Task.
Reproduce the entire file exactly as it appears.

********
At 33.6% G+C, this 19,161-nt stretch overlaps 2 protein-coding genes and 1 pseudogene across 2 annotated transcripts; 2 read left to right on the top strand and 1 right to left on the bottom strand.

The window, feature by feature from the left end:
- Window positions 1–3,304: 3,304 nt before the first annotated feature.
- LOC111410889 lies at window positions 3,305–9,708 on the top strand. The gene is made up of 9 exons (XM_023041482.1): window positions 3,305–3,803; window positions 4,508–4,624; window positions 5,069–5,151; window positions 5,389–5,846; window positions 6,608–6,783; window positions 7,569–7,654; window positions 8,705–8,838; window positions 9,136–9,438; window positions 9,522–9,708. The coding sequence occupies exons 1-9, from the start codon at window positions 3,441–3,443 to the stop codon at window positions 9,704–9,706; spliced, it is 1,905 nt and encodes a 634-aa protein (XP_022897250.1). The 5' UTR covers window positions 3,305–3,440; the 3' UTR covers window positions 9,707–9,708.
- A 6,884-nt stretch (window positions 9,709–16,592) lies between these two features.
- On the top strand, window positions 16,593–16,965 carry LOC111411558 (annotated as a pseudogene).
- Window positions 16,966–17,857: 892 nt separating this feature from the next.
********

At 33.6% G+C, this 19,161-nt stretch overlaps 2 protein-coding genes and 1 pseudogene across 2 annotated transcripts; 2 read left to right on the top strand and 1 right to left on the bottom strand.

The window, feature by feature from the left end:
- Window positions 1–3,304: 3,304 nt before the first annotated feature.
- LOC111410889 lies at window positions 3,305–9,708 on the top strand. The gene is made up of 9 exons (XM_023041482.1): window positions 3,305–3,803; window positions 4,508–4,624; window positions 5,069–5,151; window positions 5,389–5,846; window positions 6,608–6,783; window positions 7,569–7,654; window positions 8,705–8,838; window positions 9,136–9,438; window positions 9,522–9,708. The coding sequence occupies exons 1-9, from the start codon at window positions 3,441–3,443 to the stop codon at window positions 9,704–9,706; spliced, it is 1,905 nt and encodes a 634-aa protein (XP_022897250.1). The 5' UTR covers window positions 3,305–3,440; the 3' UTR covers window positions 9,707–9,708.
- A 6,884-nt stretch (window positions 9,709–16,592) lies between these two features.
- On the top strand, window positions 16,593–16,965 carry LOC111411558 (annotated as a pseudogene).
- Window positions 16,966–17,857: 892 nt separating this feature from the next.